Use this URL to cite or link to this record in EThOS: https://ethos.bl.uk/OrderDetails.do?uin=uk.bl.ethos.754850
Title: The impact of virtual reality on the experience of exercise pain
Author: Matsangidou, Maria
ISNI:       0000 0004 7427 8662
Awarding Body: University of Kent
Current Institution: University of Kent
Date of Award: 2018
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Abstract:
Exercise is essential for maintaining a healthy lifestyle, but intense or prolonged exercise can cause a degree of discomfort and pain. These negative exercise-based sensations have been considered as a limiter of exercise capacity and a potential barrier to physical activity. In recent years, computer technology has brought to light new opportunities for promoting physical activity. Virtual Reality (VR) is a representative example of this type of technology, since it allows users to experience a computer-simulated reality with visual, auditory, tactile and olfactory interactions, and distract them from perceiving nociceptive signals and pain. The present thesis aims to identify whether and how VR with or without psychological intervention strategies may affect the perception of Exercise Pain (EP). These questions are answered through a series of studies conducted on a large group of participants. As a first step, the effect VR might have on EP during a weight-lifting exercise in comparison to a non-VR weight-lifting exercise is investigated. Then, the effect that personal awareness and internal sensations might have on VR technology during weight-lifting EP is examined. Lastly, the effect of VR and different psychological intervention strategies on weight-lifting EP is considered through three studies. The findings of the present thesis extend our understanding of the physiological and psychological effects of VR, providing useful insights into the relationship of VR with the Heart Rate, the perception of task difficulty and the levels of pain and discomfort caused by an exhaustive muscle contraction. The main conclusion reached is that the use of VR during exercise can reduce physiological and psychological responses associated with negative sensations. This conclusion can be used as an informative input for the design of VR so that it can increase the level of physical activity and, by extension, promote a healthier lifestyle.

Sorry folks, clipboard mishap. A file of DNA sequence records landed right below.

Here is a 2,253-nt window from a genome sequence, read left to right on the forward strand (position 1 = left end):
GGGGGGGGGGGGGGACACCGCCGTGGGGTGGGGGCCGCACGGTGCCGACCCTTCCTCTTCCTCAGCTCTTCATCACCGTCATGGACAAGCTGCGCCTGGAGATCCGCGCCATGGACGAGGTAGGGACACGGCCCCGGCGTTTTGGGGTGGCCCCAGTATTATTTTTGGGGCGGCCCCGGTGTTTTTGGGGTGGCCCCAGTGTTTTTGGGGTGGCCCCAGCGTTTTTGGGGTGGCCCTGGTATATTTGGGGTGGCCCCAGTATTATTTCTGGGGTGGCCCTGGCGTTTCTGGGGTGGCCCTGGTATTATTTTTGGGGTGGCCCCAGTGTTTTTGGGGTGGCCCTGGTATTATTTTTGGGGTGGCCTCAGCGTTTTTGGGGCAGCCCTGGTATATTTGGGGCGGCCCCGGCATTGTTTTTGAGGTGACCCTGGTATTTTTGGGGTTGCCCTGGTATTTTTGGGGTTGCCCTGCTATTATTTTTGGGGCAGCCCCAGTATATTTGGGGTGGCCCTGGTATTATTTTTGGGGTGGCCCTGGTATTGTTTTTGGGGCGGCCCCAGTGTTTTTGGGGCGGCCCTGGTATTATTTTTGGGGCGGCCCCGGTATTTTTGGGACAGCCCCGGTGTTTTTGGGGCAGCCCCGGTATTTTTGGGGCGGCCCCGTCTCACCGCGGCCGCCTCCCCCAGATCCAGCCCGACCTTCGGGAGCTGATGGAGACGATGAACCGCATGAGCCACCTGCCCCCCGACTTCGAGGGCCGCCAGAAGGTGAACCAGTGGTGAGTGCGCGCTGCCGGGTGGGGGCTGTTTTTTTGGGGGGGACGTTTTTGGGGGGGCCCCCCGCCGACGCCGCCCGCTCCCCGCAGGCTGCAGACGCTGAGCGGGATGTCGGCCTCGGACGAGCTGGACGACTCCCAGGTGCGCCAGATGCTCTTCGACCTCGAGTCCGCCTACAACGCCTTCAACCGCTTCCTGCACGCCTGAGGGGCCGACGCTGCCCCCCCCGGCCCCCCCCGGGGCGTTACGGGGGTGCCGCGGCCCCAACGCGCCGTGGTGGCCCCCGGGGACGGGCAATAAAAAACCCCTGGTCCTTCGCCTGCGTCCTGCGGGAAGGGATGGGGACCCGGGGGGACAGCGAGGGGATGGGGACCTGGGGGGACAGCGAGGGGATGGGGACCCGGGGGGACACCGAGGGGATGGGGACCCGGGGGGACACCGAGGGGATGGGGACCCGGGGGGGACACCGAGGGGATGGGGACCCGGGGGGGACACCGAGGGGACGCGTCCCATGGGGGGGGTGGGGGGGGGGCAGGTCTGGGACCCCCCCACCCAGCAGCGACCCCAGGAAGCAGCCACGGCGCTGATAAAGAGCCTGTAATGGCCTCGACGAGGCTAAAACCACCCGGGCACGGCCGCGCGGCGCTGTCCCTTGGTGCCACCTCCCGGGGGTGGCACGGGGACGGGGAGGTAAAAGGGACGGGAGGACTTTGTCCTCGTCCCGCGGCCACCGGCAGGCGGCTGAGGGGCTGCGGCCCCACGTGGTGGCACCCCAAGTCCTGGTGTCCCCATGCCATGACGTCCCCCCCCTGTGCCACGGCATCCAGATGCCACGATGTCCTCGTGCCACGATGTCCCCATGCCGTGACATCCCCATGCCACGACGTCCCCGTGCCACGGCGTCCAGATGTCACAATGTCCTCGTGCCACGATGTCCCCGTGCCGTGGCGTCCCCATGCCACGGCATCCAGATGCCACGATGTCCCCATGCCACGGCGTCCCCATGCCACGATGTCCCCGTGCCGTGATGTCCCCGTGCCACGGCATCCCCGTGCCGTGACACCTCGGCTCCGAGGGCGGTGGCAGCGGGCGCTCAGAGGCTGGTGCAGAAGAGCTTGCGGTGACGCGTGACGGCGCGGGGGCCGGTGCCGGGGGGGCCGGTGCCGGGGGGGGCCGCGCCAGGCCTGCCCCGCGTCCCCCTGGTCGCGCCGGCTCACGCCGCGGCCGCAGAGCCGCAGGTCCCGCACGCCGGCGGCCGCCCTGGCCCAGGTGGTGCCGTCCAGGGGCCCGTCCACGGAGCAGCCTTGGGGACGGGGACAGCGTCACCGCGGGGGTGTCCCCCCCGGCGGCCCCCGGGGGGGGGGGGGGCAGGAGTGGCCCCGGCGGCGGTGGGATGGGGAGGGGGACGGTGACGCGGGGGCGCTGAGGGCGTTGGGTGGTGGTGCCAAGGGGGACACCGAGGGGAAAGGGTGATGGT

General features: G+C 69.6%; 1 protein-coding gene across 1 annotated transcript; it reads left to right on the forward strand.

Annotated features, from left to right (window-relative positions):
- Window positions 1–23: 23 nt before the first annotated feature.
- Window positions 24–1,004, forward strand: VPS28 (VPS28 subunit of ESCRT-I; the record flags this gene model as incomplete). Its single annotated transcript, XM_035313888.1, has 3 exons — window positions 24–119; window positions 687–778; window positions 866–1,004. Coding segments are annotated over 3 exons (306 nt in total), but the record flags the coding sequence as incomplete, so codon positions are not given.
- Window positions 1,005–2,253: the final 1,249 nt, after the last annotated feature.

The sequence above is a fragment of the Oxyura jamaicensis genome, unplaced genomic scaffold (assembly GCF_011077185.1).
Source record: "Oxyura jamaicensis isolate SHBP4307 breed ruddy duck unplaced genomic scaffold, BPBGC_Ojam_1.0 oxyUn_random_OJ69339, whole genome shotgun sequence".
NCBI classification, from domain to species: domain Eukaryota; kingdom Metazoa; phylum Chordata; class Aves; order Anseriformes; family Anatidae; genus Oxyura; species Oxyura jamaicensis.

Supervisor: Ang, Chee Siang ; Bobrowicz, Ania Sponsor: Not available
Qualification Name: Thesis (Ph.D.) Qualification Level: Doctoral
EThOS ID: uk.bl.ethos.754850  DOI: Not available
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